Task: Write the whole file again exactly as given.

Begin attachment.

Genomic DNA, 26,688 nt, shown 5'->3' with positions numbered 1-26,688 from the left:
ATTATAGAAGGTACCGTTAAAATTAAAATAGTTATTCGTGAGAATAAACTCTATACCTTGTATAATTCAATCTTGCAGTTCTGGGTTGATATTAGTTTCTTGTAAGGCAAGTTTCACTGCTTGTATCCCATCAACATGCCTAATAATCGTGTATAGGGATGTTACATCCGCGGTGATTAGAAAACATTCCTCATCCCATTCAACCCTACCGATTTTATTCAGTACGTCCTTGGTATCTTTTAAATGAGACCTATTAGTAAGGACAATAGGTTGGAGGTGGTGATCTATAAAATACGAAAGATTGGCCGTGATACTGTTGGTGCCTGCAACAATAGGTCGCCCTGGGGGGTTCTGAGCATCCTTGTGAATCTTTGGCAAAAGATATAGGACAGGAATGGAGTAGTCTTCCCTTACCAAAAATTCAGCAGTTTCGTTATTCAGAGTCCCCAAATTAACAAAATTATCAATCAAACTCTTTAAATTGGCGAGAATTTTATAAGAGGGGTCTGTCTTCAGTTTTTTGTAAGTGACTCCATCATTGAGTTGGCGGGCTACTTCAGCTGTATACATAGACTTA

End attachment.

Genomic DNA, 26,688 nt, shown 5'->3' with positions numbered 1-26,688 from the left:
ATTATAGAAGGTACCGTTAAAATTAAAATAGTTATTCGTGAGAATAAACTCTATACCTTGTATAATTCAATCTTGCAGTTCTGGGTTGATATTAGTTTCTTGTAAGGCAAGTTTCACTGCTTGTATCCCATCAACATGCCTAATAATCGTGTATAGGGATGTTACATCCGCGGTGATTAGAAAACATTCCTCATCCCATTCAACCCTACCGATTTTATTCAGTACGTCCTTGGTATCTTTTAAATGAGACCTATTAGTAAGGACAATAGGTTGGAGGTGGTGATCTATAAAATACGAAAGATTGGCCGTGATACTGTTGGTGCCTGCAACAATAGGTCGCCCTGGGGGGTTCTGAGCATCCTTGTGAATCTTTGGCAAAAGATATAGGACAGGAATGGAGTAGTCTTCCCTTACCAAAAATTCAGCAGTTTCGTTATTCAGAGTCCCCAAATTAACAAAATTATCAATCAAACTCTTTAAATTGGCGAGAATTTTATAAGAGGGGTCTGTCTTCAGTTTTTTGTAAGTGACTCCATCATTGAGTTGGCGGGCTACTTCAGCTGTATACATAGACTTA